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Letter on older people, nutrition and emergencies, by Yvonne Grellety and Michael Golden (with response by Vanessa Tilstone)


Dear Editor,

We refer to the Article by Vanessa Tilstone "Older people, Nutrition and emergencies in Ethiopia" (issue number 14, November 2001). We agree that the welfare of the elderly in emergencies has received much less attention than is necessary. The result is a dearth of field expertise upon which to draw and almost no data upon which to base judgements. There clearly needs to be a lot of research in this area. HelpAge is to be congratulated for initiating both research and debate on how to recognise and appropriately help the vulnerable elderly in emergency situations.

The cut-off points for definition of severe and moderate malnutrition in childhood are based upon over 50 years of data analysis (from the initial paper by Gomez published in the 1950's). The mass of data from around the world, for this age group, clearly shows relationships between the definitions of the grades of malnutrition and the risk of death. Severe malnutrition means that the child has a high risk of death from malnutrition. No relationships have been established for the elderly in terms of risk of death or even other adverse outcomes. This is an area where data is desperately needed to inform the debate so that meaningful opinions can be reached.

The use of the term "severe malnutrition" itself carries the connotation of the person being at high risk of death and should only be used when this is the case. This should not be an arbitrary decision, or even one based upon fulfilling some sort of quota of patients needed to justify a programme at field level, but upon the real risk and needs of this section of the population.

In the absence of a body of outcome data, there is no basis for the choice of any particular cut-off point, which will either divert the limited resources available in an emergency away from, or to, the elderly. Steve Collins comes closest to this with his analysis of outcome in relatively small numbers of adults (not the elderly) of particular ethnic groups. Collin's cut-off points are rejected by HelpAge; the basis for this rejection is unclear. Nevertheless, it is probable that very small numbers of elderly would be selected by Collins' criterion.

HelpAge therefore chose a criterion said to be based upon a personal communication from myself (Yvonne Grellety). In this I have been totally misrepresented. I have no data upon which to base such a judgement. I have therefore never advocated any cut-off point for either BMI or MUAC for definition of malnutrition in the elderly. We did not use the quoted cut-off point for selection of either adults or the elderly in Rwanda. Incidentally, I was with UNICEF in Ethiopia and not ACF. My main concern is to avoid confusion at field level and consequently ask the readership of Field Exchange to ignore all quotations ascribed to myself in this article.

Nevertheless, we agree that in the absence of meaningful data some reasonable cut-off point should be chosen pragmatically, on an experimental basis, for inclusion of the elderly in programs. The onus is then for the agency to determine the outcome of the elderly, both those included and particularly those excluded by that criterion, in order to build up a body of knowledge and experience with which to refine the criteria and definitions whilst not ignoring the humanitarian needs of this section of the community. Any particular cut-off point cannot be justified post hoc by quoting an incorrect personal communication that the readers cannot verify.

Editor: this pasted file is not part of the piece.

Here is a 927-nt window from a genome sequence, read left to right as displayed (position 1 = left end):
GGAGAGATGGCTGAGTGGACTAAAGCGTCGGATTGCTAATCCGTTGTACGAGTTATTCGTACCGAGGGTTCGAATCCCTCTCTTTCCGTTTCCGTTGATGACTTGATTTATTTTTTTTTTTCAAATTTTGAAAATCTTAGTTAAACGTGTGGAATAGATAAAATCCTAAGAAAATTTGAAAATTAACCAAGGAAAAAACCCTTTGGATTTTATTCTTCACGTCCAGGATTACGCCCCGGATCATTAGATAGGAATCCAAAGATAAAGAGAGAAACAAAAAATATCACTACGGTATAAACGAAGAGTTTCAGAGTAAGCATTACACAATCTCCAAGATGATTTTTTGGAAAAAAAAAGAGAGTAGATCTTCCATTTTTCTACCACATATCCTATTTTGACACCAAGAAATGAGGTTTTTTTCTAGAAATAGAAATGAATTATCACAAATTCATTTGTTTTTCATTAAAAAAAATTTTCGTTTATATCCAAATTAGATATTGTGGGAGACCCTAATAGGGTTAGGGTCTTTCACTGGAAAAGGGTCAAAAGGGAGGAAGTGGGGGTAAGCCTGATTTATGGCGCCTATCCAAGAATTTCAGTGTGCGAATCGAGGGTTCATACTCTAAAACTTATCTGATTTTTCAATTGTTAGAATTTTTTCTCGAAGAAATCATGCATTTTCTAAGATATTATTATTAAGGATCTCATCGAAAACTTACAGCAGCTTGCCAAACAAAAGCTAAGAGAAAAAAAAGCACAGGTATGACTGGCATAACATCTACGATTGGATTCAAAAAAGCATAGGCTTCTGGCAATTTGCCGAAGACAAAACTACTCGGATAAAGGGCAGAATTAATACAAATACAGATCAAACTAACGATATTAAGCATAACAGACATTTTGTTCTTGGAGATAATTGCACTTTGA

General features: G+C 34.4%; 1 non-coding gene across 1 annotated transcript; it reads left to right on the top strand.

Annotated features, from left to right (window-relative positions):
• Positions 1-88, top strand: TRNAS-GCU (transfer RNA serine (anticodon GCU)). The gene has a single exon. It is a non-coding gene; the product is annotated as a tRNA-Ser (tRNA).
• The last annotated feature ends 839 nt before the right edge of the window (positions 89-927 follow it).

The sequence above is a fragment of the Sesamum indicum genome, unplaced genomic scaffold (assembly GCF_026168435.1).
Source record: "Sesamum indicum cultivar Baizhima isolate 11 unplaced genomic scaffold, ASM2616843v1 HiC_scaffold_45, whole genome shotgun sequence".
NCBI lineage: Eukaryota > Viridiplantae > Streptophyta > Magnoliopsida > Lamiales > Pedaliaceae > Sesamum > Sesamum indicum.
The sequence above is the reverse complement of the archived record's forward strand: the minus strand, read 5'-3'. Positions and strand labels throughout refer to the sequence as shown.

In case study 1, given the demography of Ethiopia, we are astonished that the ratio of age groups admitted was 1 pregnant/lactating mothers, 4.5 children and 14 elderly. Were resources in that programme really being distributed according to need? This case study seems to show how the selection of an inappropriate criterion for "malnutrition" in one age group can lead to real problems with resource allocation at field level.

Yvonne Grellety, Michael Golden


Dear Editor,

I received a copy of the letter from Yvonne Grellety and am grateful that she has reemphasised the need to do more research to define and measure malnutrition among older people.

I apologise sincerely for misquoting her in any way. What was written was based on my understanding of the recommendations she gave to HelpAge when she very kindly advised us on our programmes in Ethiopia while working for UNICEF there. As stated in the article, we were not happy with the MUAC cut off points suggested by Steve Collins nor HelpAge cutoffs, based on our nutrition survey results using the MUAC, and therefore we used those suggested by Yvonne on an experimental basis, based on what we understood was ACFs practical experience in Rwanda.

The fact that the number of older people registered in case study 1 was higher than the other groups may have a number of causes, including: the prioritisation of certain members of the family for food, the fact that supplementary feeding programmes for children had been carried out since 1999, and probably most significantly because older people may have been more actively recruited in the programme.

These issues need to be further explored and the understanding shared and I hope that this will be done, along with more comprehensive international and longitudinal studies of elderly malnutrition in order to help a group of people so often overlooked in emergency situations.

Vanessa Tilstone

Imported from FEX website


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